Did you know that May is National Remodeling Month? Since the downturn in new residential construction that began in 2007, the media has been focusing on the number of new starts as the key indicator of the health of the residential construction industry. But focusing on the number of starts ignores an increasingly important component of residential construction – remodeling.
Not only is May National Remodeling Month but, according to David Crowe, Chief Economist for the National Association of Home Builders, depending upon how you measure it, remodeling has taken over first place in total residential construction expenditures.
There are two measures of remodeling activity. The U.S. Census Bureau measure or residential construction spending only counts improvements to owner-occupied homes. In January 2010, that component accounted for 48% of all residential construction spending. Prior to the recent mid-decade construction boom, improvements to owner-occupied homes accounted for approximately 25% of all new-residential construction spending. During the boom, it fell to 21%. But improvements to owner-occupied homes have exceeded new-single family construction value since February 2009.
The U.S. Department of Commerce’s Bureau of Economic Analysis which measures the U.S. Gross Domestic Product includes within its residential construction spending accounts for residential remodeling of rental, vacant, and second homes in addition to owner-occupied homes. In 2008, this broader measure of residential improvement expenditures accounted for 42% of all residential construction, In 2009, it is expected to top 50%. Prior to the mid-decade construction boom, this broader measure of residential improvement expenditures averaged around 30% of all residential construction spending. It fell to 25%. But improvements to owner-occupied homes have exceeded new-single family construction value since February 2009.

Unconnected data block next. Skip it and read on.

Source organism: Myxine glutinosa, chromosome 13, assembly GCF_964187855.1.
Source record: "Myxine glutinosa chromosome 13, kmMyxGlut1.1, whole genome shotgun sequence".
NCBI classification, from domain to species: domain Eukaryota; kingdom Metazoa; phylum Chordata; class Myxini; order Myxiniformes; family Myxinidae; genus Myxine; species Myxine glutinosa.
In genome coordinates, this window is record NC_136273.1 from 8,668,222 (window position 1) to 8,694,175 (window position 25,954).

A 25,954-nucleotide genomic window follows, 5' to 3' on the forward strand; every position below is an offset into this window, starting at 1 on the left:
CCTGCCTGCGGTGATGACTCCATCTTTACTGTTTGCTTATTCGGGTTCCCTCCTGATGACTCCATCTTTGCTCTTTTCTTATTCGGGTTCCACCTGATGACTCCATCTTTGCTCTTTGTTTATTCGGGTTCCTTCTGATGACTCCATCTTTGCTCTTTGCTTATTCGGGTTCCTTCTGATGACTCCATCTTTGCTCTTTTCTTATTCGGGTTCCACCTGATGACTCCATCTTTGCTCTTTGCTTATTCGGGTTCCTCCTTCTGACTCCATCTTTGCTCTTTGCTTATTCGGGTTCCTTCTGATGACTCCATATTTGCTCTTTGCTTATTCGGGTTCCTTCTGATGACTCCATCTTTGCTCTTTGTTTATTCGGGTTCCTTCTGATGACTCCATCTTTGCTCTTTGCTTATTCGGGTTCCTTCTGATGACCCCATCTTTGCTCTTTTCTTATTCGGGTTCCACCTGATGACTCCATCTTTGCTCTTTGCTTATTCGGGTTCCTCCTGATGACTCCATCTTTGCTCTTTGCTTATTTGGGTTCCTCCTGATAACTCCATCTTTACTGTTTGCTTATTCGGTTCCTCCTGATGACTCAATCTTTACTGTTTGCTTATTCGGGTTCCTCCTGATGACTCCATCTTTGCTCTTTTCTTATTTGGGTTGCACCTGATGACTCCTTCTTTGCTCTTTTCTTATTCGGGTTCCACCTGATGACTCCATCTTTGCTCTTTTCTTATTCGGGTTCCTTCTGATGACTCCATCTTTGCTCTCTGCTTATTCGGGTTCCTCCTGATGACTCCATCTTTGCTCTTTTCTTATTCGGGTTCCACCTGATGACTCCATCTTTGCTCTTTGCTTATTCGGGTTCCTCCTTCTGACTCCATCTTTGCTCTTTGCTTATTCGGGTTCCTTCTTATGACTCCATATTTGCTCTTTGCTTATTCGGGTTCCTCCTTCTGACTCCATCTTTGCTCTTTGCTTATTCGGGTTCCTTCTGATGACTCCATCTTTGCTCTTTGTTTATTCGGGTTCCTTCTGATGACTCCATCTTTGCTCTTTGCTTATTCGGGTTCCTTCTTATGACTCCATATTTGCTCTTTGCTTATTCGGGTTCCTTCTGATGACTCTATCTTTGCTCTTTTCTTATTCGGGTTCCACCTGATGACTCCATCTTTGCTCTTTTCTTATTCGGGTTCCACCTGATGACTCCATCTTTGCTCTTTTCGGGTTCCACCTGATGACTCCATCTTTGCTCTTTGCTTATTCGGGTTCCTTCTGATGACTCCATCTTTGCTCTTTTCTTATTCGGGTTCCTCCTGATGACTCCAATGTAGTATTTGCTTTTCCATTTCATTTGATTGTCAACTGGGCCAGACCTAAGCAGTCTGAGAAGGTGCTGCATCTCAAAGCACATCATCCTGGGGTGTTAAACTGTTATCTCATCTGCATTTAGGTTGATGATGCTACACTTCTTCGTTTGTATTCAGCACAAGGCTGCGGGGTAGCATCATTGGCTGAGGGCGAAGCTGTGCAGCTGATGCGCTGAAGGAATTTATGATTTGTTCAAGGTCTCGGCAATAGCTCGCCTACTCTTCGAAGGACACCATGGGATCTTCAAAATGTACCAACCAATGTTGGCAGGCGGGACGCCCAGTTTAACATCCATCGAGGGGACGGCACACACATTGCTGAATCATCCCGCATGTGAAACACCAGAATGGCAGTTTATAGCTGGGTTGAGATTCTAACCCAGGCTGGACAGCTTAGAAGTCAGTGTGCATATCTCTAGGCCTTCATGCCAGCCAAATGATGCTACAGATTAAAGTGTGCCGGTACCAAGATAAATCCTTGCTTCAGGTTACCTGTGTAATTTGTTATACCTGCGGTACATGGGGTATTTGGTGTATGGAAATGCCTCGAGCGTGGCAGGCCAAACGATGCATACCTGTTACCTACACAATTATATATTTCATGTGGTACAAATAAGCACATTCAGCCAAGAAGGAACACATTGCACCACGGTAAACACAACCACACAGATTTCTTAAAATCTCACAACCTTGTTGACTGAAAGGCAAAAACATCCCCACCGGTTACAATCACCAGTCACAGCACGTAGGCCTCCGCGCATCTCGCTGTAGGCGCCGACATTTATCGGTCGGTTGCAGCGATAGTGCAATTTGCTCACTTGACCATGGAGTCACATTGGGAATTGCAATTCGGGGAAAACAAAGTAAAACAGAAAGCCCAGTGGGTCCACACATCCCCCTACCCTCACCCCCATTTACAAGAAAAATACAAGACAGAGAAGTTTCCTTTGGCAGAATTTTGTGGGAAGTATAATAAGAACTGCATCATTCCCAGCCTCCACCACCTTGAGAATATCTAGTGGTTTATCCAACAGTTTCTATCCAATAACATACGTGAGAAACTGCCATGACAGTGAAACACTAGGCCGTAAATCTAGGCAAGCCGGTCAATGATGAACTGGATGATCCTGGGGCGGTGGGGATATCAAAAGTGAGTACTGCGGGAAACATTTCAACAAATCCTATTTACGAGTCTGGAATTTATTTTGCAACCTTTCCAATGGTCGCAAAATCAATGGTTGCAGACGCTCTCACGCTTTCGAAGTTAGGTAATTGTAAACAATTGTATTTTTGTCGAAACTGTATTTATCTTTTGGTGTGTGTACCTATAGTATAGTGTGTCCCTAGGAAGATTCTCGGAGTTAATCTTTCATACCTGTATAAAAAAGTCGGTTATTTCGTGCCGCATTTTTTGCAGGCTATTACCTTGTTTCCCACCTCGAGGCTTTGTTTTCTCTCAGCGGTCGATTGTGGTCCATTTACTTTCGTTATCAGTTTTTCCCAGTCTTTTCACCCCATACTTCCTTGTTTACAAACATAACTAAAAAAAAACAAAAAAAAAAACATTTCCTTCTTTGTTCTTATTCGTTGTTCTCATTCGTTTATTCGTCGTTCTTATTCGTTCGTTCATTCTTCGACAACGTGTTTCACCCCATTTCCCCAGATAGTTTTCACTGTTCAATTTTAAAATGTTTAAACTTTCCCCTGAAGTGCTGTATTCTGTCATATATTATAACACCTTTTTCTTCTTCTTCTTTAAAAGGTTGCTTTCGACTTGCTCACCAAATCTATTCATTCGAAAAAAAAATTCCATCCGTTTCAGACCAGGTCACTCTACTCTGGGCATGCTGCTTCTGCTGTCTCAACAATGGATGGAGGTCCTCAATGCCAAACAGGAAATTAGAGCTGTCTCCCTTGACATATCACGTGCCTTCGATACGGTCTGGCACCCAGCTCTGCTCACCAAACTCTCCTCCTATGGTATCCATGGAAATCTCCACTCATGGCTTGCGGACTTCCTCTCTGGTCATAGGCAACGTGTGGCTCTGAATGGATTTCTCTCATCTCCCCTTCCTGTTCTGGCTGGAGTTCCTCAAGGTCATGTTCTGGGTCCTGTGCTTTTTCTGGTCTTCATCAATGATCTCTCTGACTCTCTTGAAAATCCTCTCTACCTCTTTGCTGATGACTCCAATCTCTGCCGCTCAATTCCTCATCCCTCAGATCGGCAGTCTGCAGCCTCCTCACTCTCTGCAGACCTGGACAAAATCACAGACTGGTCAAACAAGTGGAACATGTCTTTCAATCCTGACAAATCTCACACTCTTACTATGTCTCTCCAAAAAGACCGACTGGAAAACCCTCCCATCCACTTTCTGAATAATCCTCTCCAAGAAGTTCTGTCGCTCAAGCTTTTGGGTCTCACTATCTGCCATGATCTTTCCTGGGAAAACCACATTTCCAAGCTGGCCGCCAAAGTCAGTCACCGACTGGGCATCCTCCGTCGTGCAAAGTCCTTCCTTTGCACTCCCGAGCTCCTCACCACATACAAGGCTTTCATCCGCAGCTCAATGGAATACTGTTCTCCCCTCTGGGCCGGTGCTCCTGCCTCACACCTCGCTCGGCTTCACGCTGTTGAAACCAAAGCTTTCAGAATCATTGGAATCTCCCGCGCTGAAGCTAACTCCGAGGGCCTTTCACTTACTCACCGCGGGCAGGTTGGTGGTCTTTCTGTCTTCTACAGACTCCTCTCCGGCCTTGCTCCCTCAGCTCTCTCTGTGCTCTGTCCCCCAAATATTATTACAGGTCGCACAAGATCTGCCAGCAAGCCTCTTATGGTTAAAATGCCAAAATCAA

Professional remodeling activities are concentrated in the 85 million homes that are 25 years old and older. About one-fifth of the owners of these homes spent and average of $11,400 on professional remodeling in 2007.
There are two primary drivers – the energy tax credits and the Baby-Boomers who are choosing to remain in their existing homes.
Improvement to increase the energy-efficiency of your home and remodeling for Aging-in-Place to allow you to live in your home independently regardless of age or ability are two of our specialties. To learn more, visit our website www.chuckmillerconstruction.com.
Chuck Miller GMB CGB CGP MIRM CMP MCSP CSP
President / Builder – Chuck Miller Construction Inc.
(208) 229-2553 (208) 571-0755